***”Because an actual infinite cannot exist, either into the future or into the past, it is philosophically impossible.”

      Until you special plead your god into that position, right?
      Your argument amounts to
      1) Everything that exists must have a cause.
      2) The universe exists.
      3) Therefore, the universe must have a cause.
      4) God is that cause.

      PROTIP: If God exists, then God must have a cause, and thus you’ve managed to refute your own argument. Your logic is unsound. If 4 can be true, then 1 isn’t. Or is it turtles all the way down?”***

      Your first objection seems to be that you believe on one hand I claim an actual infinite cannot exist, but then attempt to make this claim for God. Unfortunately you are equivovating “infinite”. God is not an infinite quantity, God is of infine quality. There is a difference. It is this difference that leads to the rest of your argumentation. Your sylogism is also a misrepresentation of the cosmological argument. It is not “everything that exists must have a cause” but rather everything which begins to exist, must have a cause”. So since you have both misunderstood and misrepresented the argument, you’ll need to start again.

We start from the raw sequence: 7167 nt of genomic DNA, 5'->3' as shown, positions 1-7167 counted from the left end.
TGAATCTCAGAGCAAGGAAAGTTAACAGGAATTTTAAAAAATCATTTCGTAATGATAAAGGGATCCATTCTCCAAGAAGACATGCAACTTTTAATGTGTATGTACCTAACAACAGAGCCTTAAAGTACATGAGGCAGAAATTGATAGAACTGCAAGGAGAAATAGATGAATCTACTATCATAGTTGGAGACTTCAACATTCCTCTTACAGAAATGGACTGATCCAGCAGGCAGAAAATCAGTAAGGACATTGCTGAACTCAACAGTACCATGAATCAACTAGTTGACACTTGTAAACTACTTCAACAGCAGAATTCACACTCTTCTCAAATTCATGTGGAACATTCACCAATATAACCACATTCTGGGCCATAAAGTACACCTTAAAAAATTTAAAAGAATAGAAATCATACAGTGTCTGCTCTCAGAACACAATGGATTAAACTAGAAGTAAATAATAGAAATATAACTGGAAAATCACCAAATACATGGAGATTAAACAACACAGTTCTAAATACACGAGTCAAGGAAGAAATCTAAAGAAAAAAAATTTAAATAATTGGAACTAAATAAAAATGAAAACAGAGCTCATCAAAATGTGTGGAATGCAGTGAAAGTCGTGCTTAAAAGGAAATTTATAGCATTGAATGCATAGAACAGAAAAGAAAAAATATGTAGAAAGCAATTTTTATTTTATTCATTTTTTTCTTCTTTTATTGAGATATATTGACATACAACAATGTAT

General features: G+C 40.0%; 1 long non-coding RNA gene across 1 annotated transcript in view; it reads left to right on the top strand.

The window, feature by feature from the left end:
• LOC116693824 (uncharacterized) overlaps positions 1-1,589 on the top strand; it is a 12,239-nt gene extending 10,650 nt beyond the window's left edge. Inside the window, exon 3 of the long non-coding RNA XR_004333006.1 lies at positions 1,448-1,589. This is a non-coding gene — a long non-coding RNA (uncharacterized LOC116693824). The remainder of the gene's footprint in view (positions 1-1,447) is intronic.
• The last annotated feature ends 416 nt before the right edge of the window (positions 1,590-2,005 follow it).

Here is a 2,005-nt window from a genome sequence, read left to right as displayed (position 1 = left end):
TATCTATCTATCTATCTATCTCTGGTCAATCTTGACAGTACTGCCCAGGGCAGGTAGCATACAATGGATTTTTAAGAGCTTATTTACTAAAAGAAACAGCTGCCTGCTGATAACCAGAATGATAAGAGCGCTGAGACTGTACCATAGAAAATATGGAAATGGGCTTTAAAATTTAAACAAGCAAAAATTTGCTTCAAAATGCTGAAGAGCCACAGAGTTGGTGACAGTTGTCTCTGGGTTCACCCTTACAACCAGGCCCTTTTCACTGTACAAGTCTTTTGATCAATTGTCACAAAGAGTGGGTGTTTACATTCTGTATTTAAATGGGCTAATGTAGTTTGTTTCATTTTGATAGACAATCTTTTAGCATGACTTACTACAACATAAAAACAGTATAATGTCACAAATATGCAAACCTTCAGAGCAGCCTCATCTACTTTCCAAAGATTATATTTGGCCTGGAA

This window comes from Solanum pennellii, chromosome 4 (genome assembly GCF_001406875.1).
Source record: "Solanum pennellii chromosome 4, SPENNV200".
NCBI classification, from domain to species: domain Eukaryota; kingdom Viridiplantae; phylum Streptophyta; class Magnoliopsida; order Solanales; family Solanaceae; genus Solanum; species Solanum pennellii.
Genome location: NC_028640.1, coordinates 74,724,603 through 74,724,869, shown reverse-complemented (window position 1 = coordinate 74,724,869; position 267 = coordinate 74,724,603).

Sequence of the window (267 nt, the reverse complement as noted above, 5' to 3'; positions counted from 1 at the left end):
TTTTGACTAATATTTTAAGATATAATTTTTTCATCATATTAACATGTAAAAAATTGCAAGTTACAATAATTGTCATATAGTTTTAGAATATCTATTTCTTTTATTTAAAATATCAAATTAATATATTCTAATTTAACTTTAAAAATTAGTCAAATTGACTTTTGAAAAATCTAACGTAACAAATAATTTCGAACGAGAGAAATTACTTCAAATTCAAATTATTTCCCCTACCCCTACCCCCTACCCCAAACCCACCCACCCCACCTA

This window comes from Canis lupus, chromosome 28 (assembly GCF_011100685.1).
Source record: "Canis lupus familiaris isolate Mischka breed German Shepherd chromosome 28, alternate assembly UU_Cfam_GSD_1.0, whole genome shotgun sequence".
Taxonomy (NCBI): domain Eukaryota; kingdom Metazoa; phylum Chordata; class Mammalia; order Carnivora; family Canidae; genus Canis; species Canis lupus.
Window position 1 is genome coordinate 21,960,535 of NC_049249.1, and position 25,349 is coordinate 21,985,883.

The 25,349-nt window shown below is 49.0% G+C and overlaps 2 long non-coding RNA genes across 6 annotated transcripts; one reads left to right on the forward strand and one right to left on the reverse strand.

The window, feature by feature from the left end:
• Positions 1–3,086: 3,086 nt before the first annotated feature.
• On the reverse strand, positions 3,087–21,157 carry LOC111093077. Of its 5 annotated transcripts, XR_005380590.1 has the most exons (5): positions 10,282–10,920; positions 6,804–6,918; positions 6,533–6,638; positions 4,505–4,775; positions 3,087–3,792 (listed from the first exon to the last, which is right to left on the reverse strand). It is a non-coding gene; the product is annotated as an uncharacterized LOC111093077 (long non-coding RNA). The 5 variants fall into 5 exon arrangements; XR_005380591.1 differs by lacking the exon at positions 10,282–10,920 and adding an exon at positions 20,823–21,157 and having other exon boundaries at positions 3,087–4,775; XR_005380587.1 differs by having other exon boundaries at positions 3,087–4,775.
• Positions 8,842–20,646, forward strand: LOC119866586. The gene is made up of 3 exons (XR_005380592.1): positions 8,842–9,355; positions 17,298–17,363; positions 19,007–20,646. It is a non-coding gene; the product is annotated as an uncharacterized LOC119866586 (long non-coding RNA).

***Moreover, you fail to make the leap that every theist seems to fail. Assuming even that your logic were sound, you established a force. Not even a god, until you define exactly what one of those is. All you’ve (failed to) show(n) is that there is a “something” that started the universe. Judging from the state of the world, my money is on Loki creating us as a joke.***

      Again, you are addressing an argument I am not making. The cosmological argument, and my argument above is not an evidence per se for the God of the Bible, but rather that a “something” is responsible, and I argue that it must be a “personal something” which started the universe. And I suppose your last sentence of mockery is thrown in for good measure?

      ***”You dismiss out of hand any claim to miracles, you are doing exactly what naturalists do. You define (arbitrarily) out of the discussion what counts as evidence, then claim there is none.”